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New York City - Theatre

Wendy R. Williams'
Theatre Column


Greetings Theater Lovers,

This month I saw only one theatrical performance, Mayumana's Be at the Union Square Theatre at 100 East 17th Street, New York, NY 10003. Be is (to quote the press release), "the internationally acclaimed rhythm-dance performance art phenomenon from Israel." Playing at the former home of Slava's Snow Show, Be rocked the stage. The actors are full of energy; they are marvelous dancers, drummers and comedians. Be is yet another entry into the category of stage shows like Stomp and Blue Man Group, shows that can be enjoyed even if you do not speak a word of English.

Tickets for Be are scaled at $20 -$60 and are now available by calling 212-505-0700, or through Ticketmaster.com at 212-307-4100.

I also saw the movie version of Tracy Lett's stage play, Bug. The film stars: Ashley Judd as Agnes White; Michael Shannon as Peter Evans (he was in the original play); Lynn Collins as R.C.; Brian F. O'Byrne as Dr. Sweet; and Harry Connick Jr as Jerry Goss.


Lynn Collins, Ashley Judd and Michael Shannon in Bug

I reviewed Bug when it played at New York's Barrow Street Theater in 2004. Here is a copy of my review.


 

Tracy Lett's
Bug
The Barrow Street Theatre


Reviewed by Wendy R. Williams

Tracy Lett's Bug is one bugged-out show. Filled with varmints and crawling with vermin, it is one of the best shows I have seen off Broadway.

As you enter the theater there is a wonderful advertisement in the ticket office warning that the show contains nudity, violence and cigarette smoking. And the show certainly contains a lot of nudity and violence, but it is so fast paced the characters have little time to smoke until the very end - but I don't want to give away too much too soon.

The eerie theme is launched in the beginning when we see the drugged-out
Agnes (the wonderful Shannon Cochran) standing in the doorway of a seedy Oklahoma City motel, casually smoking a cigarette, listening to the trucks whizzing by as an ignored phone rings in the background. She then leaves the door wide open while she looks for something to drink in the bathroom. This directorial choice is a great metaphor for the rest of the story, for Agnes is always forgetting to "shut the door."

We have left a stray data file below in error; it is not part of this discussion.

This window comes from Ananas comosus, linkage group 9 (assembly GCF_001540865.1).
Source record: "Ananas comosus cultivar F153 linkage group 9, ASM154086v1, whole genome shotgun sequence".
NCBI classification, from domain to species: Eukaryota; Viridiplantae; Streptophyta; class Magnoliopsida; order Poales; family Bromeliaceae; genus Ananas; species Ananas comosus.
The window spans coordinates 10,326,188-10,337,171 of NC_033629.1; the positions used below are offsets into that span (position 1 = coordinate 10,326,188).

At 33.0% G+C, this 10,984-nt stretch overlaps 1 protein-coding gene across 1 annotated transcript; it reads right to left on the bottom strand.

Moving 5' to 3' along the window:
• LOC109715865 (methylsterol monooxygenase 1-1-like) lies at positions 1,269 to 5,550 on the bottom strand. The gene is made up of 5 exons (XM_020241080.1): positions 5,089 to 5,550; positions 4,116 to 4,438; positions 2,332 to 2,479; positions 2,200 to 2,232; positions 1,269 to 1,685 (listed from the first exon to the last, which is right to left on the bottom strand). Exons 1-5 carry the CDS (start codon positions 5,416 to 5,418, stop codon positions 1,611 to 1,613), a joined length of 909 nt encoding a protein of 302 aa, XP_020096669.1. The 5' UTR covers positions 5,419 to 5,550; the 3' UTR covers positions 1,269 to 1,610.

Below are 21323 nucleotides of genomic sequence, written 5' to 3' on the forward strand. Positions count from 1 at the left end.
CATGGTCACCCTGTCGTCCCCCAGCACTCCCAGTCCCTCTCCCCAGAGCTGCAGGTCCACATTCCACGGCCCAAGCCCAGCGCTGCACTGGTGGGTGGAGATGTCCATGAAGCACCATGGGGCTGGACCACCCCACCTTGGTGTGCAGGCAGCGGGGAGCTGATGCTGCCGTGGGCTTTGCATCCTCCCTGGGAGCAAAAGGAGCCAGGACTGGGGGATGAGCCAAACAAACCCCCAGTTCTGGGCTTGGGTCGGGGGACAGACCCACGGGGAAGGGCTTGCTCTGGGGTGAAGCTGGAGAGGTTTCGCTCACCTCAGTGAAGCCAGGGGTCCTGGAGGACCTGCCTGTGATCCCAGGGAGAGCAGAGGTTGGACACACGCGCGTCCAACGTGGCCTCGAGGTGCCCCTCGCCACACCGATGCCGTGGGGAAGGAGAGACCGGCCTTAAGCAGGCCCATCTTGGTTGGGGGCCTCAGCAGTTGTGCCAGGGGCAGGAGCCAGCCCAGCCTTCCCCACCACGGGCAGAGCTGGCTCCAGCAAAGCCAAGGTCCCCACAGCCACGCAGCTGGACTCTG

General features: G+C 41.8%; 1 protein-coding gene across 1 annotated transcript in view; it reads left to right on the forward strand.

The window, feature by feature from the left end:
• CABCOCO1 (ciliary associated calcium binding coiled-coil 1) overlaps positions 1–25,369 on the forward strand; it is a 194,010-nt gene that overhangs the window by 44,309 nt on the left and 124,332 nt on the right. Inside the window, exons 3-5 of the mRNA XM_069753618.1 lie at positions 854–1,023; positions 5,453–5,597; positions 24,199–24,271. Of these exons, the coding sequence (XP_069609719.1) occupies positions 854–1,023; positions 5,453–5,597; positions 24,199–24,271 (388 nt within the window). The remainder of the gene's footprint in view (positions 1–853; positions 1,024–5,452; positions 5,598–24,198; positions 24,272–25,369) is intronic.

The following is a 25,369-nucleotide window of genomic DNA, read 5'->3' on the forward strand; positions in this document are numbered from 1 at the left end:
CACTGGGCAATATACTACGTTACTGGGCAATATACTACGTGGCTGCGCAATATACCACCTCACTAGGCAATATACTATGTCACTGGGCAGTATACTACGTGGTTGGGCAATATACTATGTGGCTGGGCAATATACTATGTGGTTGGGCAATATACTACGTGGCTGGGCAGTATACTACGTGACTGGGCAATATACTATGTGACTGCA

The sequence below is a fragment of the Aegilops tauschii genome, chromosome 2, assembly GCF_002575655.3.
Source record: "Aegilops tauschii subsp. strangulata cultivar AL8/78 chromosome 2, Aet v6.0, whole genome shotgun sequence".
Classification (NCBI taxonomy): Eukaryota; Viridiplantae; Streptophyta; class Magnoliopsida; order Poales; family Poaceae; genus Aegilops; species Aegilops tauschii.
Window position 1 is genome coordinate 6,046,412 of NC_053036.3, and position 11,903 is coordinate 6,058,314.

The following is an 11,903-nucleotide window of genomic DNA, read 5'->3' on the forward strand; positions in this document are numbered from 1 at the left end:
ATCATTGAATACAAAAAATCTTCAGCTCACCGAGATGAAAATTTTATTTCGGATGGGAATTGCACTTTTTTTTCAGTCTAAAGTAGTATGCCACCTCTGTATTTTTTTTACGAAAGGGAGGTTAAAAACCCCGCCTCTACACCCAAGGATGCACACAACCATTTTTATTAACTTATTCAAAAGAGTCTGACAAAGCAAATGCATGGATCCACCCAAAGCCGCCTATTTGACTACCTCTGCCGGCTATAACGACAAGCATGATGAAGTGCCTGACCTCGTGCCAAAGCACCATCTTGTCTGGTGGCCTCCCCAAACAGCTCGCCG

Soon her lesbian friend RC (the talented Amy Landecker) arrives with Peter (the amazing Michael Shannon) in tow. When RC leaves, she leaves Peter (as a present?), and once Peter is in the door, he never leaves. And with Peter come the bugs, with the bugs comes the paranoia and with the paranoia comes the apocalypse.

Tracy Letts has written a very provocative script that is both scary and darkly funny. And Dexter Ballard has done a great job directing; he really knows how to use the space between the lines. The lighting (Tyler Micoleau) and set (Lauren Helpern) were right on the money; I have stayed in those motels and they nailed it. The talented cast also features Reed Birney, who does a clever turn as the smiling Dr. Sweet (a clever choice of a name) and Michael Cullen who portrays Agnes's ex-husband Goss. Mr. Cullen does a fabulous job playing the menacing and perplexed Goss. So go see Bug, it's "buggin'.


The play was a London import which went on to win the 2003-2004 Obie Award for Outstanding Performance for the acting company: Shannon Cochran as Agnes White; Michael Shannon as Peter Evans; Michael Cullen as Jerry Goss; Amy Landecker as R. C.; and Reed Birney as Dr. Sweet.

The new film is faithful to the stage play (Mr. Betts also wrote the screenplay). The film, however, has been advertised as a horror film instead of the sophisticated black comedy it really is. When I saw the film yesterday, there was a small audience, but halfway through the film the audience caught on and began to laugh. But it was guilty or surprised laughter, the way people laugh at something that is really not supposed to be funny; after all the film ads said it was a horror film.

According to press reports, Tracy Letts fought to have the fairly unknown Michael Shannon reprise his role as Peter and thank goodness he won - Mr. Shannon is incredible. As for Ashley Judd replacing the wonderful Shannon Cochran (from both the London and New York play), amazingly it worked. Ashley Judd gives the performance of her career. And Harry Connick Jr. is quite a revelation as the wife-beating Goss.

So remember Bug, the film. Strange advertising campaign or not, I predict it will find its audience in the DVD world and become a cult classic.


 



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